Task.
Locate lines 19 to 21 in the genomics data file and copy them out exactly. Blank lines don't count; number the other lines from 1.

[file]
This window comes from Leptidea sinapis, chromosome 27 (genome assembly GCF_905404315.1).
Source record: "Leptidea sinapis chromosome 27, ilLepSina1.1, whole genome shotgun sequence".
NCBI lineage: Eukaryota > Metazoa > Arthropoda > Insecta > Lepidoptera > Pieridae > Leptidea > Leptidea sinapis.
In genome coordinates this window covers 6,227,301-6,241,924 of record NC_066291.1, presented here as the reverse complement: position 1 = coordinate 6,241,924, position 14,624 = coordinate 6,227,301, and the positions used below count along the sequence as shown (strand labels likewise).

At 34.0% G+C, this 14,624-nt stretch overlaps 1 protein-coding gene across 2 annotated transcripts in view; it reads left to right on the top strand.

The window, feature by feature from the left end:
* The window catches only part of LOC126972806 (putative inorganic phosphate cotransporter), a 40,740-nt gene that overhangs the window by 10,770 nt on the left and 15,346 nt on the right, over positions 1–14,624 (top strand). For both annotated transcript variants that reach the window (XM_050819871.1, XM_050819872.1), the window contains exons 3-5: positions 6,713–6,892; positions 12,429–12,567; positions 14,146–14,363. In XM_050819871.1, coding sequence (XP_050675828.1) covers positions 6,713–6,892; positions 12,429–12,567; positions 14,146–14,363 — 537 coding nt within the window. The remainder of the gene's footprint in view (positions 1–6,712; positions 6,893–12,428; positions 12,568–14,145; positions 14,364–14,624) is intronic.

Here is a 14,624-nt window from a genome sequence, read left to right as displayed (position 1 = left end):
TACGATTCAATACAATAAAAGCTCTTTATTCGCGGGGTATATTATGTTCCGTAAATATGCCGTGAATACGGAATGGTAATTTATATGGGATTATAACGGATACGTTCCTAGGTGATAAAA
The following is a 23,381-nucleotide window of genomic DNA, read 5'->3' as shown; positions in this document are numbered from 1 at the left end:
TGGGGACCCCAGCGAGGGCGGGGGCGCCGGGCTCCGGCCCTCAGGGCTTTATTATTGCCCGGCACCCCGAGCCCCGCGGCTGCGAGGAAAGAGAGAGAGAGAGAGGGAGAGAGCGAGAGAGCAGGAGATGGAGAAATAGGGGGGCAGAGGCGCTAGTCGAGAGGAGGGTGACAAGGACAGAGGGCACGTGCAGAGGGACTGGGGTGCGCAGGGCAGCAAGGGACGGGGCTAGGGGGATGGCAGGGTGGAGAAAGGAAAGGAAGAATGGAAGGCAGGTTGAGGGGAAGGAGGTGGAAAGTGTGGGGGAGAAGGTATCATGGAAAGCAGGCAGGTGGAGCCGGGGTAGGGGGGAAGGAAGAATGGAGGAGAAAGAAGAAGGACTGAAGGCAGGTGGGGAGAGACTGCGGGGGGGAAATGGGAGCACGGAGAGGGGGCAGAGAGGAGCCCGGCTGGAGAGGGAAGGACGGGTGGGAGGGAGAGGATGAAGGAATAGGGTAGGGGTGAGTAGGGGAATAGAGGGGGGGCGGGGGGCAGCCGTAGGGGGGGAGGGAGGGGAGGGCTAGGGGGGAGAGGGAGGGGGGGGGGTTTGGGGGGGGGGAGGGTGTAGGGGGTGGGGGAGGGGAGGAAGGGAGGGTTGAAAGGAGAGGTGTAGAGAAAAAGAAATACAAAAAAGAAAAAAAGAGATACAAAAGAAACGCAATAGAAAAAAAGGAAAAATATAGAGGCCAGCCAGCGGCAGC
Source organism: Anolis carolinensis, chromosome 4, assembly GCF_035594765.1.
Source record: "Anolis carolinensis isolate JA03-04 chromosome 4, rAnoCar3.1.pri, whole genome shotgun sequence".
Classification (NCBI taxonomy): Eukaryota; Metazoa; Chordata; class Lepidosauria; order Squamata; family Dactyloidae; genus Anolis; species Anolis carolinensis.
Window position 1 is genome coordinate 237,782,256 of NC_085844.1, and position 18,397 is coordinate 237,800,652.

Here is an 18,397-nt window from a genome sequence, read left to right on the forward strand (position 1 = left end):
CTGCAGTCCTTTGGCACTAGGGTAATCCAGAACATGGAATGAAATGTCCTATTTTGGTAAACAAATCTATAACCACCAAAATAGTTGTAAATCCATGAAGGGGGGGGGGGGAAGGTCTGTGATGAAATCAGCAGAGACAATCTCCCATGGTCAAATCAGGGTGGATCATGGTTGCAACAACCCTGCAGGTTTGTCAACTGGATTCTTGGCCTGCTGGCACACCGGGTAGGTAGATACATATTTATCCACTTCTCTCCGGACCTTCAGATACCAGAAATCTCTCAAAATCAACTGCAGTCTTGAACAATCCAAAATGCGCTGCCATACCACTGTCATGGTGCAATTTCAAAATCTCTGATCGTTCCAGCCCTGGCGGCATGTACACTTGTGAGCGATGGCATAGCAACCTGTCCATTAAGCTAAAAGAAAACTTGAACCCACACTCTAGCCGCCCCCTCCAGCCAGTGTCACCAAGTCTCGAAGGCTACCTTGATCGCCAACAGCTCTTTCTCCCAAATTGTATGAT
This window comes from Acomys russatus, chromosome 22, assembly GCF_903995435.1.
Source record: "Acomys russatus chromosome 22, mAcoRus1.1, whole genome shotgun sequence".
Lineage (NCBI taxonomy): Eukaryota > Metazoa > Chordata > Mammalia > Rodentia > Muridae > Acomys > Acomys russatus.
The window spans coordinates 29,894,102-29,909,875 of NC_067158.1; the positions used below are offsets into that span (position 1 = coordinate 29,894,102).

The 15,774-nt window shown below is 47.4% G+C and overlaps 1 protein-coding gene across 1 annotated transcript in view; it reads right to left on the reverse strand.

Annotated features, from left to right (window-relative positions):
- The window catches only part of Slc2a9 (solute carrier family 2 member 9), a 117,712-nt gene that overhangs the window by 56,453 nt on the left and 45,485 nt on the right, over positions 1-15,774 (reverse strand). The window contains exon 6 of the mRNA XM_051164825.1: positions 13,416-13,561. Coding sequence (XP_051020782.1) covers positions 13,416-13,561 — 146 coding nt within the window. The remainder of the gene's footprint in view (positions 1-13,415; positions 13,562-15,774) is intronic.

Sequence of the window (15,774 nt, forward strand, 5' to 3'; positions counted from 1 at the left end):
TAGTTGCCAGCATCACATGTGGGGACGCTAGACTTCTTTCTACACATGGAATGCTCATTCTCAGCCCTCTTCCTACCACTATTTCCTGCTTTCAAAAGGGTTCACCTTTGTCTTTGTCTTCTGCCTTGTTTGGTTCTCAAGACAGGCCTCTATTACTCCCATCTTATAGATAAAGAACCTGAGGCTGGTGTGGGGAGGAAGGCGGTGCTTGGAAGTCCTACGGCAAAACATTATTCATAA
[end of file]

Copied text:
Source record: "Acomys russatus chromosome 22, mAcoRus1.1, whole genome shotgun sequence".
Lineage (NCBI taxonomy): Eukaryota > Metazoa > Chordata > Mammalia > Rodentia > Muridae > Acomys > Acomys russatus.
The window spans coordinates 29,894,102-29,909,875 of NC_067158.1; the positions used below are offsets into that span (position 1 = coordinate 29,894,102).